Fighting Ecomafias: The Role of Biotech Networks in Achieving Sustainability

Fighting Ecomafias: The Role of Biotech Networks in Achieving Sustainability

Nadia Di Paola (University of Naples Federico II, Italy), Rosanna Spanò (University of Naples Federico II, Italy), Adele Caldarelli (University of Naples Federico II, Italy) and Roberto Vona (University of Naples Federico II, Italy)
Copyright: © 2016 |Pages: 17
DOI: 10.4018/978-1-4666-9734-8.ch015
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Abstract

Innovation processes are becoming increasingly central, and newer industries have become already less resource-intensive in comparison with the traditional ones. Nevertheless, this alone does not assure sustainability, which requires a step further towards economically viable, environmentally compatible, and socially responsible behaviours. This chapter addresses the issues relating to sustainable development to provide a critical discussion on the potential role played by networking relationships in the biotech field. For the purposes of the study, we employ the co-management and multi-stakeholder perspectives. We demonstrate that the biotechnology research results may be enhanced thanks to cooperation dynamics and interactions among heterogeneous actors, with undeniable cultural and social positive impacts. Also, we discuss social implications and open concerns, both with regard to the relationships within innovative networks and between institutional professional actors, allowing the identification of any grey areas and limitations, especially relevant to policy makers.
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1. Introduction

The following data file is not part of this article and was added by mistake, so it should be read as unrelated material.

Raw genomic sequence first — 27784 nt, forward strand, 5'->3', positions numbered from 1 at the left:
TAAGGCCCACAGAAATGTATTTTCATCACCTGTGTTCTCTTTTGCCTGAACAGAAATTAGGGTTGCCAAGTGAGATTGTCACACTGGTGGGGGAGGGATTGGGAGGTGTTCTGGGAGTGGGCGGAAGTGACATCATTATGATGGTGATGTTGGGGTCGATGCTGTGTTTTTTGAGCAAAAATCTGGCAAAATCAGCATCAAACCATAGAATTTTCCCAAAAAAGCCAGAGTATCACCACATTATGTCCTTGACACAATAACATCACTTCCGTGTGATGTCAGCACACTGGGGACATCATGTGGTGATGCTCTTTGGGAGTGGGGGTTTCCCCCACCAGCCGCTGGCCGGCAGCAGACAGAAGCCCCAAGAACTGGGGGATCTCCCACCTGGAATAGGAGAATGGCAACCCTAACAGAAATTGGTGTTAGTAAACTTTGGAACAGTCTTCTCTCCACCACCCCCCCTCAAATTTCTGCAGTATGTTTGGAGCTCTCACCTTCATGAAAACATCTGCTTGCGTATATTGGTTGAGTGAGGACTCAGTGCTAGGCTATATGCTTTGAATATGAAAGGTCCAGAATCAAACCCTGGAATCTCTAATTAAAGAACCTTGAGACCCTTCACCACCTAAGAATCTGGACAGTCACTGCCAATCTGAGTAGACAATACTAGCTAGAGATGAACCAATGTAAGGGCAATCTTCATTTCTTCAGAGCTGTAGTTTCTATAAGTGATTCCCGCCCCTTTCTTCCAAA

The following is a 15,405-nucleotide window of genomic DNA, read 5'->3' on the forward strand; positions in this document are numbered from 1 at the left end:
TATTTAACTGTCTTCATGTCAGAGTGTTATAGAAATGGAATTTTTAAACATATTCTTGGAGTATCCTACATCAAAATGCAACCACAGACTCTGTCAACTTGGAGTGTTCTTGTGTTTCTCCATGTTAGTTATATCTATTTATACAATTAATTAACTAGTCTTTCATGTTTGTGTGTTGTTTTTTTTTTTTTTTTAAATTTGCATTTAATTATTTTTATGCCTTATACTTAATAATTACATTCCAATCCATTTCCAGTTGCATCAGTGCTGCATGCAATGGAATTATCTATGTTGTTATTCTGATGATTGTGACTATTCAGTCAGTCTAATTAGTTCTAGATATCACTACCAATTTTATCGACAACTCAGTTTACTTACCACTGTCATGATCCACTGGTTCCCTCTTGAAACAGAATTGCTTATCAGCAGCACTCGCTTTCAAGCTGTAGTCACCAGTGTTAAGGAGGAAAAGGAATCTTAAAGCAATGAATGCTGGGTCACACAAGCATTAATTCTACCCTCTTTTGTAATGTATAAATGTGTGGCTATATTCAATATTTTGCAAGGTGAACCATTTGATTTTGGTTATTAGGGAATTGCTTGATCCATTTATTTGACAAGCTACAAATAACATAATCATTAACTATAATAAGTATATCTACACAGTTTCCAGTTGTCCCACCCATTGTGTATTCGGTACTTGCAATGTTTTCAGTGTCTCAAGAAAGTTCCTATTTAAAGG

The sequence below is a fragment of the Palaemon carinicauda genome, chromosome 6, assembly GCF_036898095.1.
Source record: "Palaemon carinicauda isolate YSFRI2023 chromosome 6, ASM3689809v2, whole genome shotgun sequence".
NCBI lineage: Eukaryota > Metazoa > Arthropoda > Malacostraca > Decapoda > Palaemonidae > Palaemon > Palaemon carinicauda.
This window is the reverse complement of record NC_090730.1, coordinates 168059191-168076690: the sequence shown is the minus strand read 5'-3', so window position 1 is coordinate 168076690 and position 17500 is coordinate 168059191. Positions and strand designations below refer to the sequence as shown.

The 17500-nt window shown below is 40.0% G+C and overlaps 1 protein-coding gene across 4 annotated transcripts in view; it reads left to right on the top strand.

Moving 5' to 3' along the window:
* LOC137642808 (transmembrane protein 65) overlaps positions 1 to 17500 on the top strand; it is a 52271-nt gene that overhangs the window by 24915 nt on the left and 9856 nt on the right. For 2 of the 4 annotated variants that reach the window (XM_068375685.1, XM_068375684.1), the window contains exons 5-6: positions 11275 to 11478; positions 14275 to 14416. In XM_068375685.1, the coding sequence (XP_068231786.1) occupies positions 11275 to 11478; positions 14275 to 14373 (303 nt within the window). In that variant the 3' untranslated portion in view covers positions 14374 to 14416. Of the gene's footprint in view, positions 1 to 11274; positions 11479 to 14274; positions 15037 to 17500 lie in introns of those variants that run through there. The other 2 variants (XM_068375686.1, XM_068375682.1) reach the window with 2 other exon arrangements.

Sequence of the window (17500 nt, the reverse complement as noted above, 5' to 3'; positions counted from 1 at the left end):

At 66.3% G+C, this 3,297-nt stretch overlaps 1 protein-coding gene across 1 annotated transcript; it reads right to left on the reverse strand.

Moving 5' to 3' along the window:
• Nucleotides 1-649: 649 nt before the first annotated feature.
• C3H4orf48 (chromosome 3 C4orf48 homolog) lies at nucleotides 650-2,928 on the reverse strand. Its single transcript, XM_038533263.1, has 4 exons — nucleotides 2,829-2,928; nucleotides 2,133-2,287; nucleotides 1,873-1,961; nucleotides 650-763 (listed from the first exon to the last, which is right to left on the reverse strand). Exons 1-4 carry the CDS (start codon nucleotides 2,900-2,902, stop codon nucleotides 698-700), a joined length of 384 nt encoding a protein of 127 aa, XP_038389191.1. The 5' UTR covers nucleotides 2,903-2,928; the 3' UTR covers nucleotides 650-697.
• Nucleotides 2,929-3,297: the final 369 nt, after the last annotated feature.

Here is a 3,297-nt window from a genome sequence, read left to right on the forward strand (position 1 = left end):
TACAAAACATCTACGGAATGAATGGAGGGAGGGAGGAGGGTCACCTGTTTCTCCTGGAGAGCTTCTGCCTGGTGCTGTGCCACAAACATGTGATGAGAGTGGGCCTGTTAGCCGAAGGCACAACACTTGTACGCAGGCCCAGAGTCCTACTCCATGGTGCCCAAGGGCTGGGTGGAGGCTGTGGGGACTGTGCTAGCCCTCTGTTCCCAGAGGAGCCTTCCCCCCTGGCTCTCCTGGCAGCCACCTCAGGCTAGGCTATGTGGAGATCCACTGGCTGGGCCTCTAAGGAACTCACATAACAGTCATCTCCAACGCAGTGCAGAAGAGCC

Over the recent years, institutions, policy makers, and scientists have devoted huge attention to the problems relating to environmental degradation, pollution, and ecological variations, as the consequences of uncontrolled progress and prosperity, putting effort in the realization of plans and activities towards sustainable development. Clearly, sustainable development is a complex and difficult challenge for humanity, as attaining sustainability involves the consideration of many, heterogeneous, multifaceted, and sometimes contrasting fundamental issues, as well as a broad range of stakeholders at local, regional and global levels (Lostarnau et al., 2011; Lafreniere et al., 2013). What should be noted is that, at any level, science and technology play a crucial role to achieve sustainability.Moreover, political decisions assisted by societal support and coordinated policies are essential. Hence, it is clear that to ensure successful initiatives for industrial sustainability, there is the need for a global and holistic view encompassing economic, social and environmental aspects. In this regard, it is important to acknowledge that the industrial production globally is progressively attempting to reduce the adverse impact of its activities on the environment. However, the use of processes and technologies devoted to prevent pollution, rather than barely intervening with a restorative approach, have become a priority only very recently (Council Directive, 1996; Allen & Sinclair Rosselot, 1997; World Bank, 1999; EPA, 2003). In such a complex context, innovation processes are becoming increasingly central, and newer industries such as microelectronics, telecommunications and biotechnology are already less resource intensive in comparison with the traditional ones (Kristensen, 1986; OECD, 1989; Rigaux, 1997). Nevertheless, this alone does not assure sustainability, which requires a step further towards economically viable, environmentally compatible, and socially responsible behaviours (OECD, 1998; UNEP, 1999; Wong, 2001). In particular, biotechnologies have gained plenty of faith and credit by public opinion and governments worldwide. The extraordinary development of biotechnology creates expectations and hopes for a tangible and continuous improvement of the quality of life. Also, it brings intimate and profound reflections that should balance the tension towards innovation, with the power of direct intervention owned by the protagonists of the scientific research. In addition, the improvements may allow the strengthening of the protection of the critical variables for the competitive advantage, more efficient operational processes, less polluting air emissions and waste products, and product innovations likely to achieve effective differentiation strategies. These can be considered concrete objectives to pursue but, despite the extraordinary and unquestionable ability of biotechnology to producing radical innovations and improving life conditions, it is quite clear that there precious elements to support a full expression of their potential are still hardly lacking. This chapter addresses the issues relating to sustainable development to provide a critical discussion on the potential role played by biotechnologies in practically pursuing the expectations for technological, socio-economic, political and cultural changes. The aim of the paper is to deepen the issues relating to the possible contribution of the networks operating in the biotech field to social and environmental sustainability, and to better understand the role of the diverse research actors and the variety of issues that characterize the structural and relational complexity of biotechnology.

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